'No progress on African corruption' says watchdog

money in envelope Image copyright iStock
Image caption The perception that public officials get away with taking bribes affects a country's ranking on the list

Corruption is a "serious problem" in 40 of sub-Saharan Africa's 46 states, says an anti-corruption watchdog.

Transparency International (TI) says it has seen no improvement in powerhouses Nigeria and South Africa.

Its corruption index puts Somalia at the top of the list of the world's most corrupt countries.

The annual index looks at factors such as the prevalence of bribery and the perception that government officials go unpunished for corruption.

The watchdog said the countries perceived to be the most corrupt tend to be in conflict; have weak institutions such as the police and the courts and lack independent media.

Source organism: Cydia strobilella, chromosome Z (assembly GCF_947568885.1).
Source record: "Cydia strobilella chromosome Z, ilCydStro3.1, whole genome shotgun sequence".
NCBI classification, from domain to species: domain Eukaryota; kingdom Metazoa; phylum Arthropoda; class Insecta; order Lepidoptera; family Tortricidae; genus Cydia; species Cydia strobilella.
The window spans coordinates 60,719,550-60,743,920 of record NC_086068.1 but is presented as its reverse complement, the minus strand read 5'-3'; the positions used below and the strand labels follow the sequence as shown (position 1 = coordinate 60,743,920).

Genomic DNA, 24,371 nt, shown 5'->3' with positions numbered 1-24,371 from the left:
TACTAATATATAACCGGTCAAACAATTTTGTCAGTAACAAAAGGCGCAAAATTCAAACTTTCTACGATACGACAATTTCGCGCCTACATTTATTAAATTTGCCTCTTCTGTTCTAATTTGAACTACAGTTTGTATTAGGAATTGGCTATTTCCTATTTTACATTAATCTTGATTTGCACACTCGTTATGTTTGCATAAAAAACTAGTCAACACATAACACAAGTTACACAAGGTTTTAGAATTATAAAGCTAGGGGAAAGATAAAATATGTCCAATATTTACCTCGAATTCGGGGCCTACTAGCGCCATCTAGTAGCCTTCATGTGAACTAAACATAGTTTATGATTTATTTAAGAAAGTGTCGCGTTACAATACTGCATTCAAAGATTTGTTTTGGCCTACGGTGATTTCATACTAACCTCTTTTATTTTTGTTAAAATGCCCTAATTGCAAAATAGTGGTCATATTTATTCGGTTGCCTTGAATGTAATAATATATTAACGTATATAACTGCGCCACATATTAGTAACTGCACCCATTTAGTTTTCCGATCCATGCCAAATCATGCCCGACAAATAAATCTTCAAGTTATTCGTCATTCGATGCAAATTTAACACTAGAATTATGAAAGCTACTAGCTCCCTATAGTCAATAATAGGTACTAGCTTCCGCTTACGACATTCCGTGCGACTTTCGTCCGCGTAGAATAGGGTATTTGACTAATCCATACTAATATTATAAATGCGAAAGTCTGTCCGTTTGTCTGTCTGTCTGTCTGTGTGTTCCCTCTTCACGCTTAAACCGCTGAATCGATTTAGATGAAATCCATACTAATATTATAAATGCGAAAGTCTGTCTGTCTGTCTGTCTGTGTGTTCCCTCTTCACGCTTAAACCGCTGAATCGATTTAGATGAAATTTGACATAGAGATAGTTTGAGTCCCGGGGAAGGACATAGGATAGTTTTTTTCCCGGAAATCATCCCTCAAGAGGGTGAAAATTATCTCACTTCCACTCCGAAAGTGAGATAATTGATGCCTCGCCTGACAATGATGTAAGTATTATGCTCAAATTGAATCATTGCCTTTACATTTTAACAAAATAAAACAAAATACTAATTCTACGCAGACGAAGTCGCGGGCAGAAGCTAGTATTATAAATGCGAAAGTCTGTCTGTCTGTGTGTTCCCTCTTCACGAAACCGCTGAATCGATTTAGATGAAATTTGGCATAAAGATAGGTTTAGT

Somalia has not had an effective central government since its long-serving ruler, Siad Barre, was overthrown in 1991.

North Korea, which has been one of the world's most secretive societies, shared the spot of most corrupt with Somalia.

The "cleanest" countries, such as Denmark, Finland and Sweden, tend to show the public how money is spent and have judges that don't differentiate between rich and poor, the report says.

TI picked out Ghana - which has been rocked by an undercover film showing judges allegedly taking bribes - as a pocket of hope where activists "worked hard to drive out the corrupt".

Senegal, where the government has introduced a series of anti-corruptions laws, was one of the biggest improvers this year, TI said.

The countries where public sector corruption is perceived highest

1. Somalia and North Korea

2. Afghanistan

3. Sudan

4. South Sudan

5. Angola

6. Libya

7. Iraq

8. Venezuela

9. Guinea-Bissau

10. Haiti

The countries where public sector corruption is perceived lowest

1. Denmark

2. Finland

3. Sweden

4. New Zealand

5. Netherlands

6. Norway

7. Switzerland

8. Singapore

9. Canada

10. Luxembourg and UK

Source: Transparency International

More on this story

Around the BBC

Related Internet links

The BBC is not responsible for the content of external Internet sites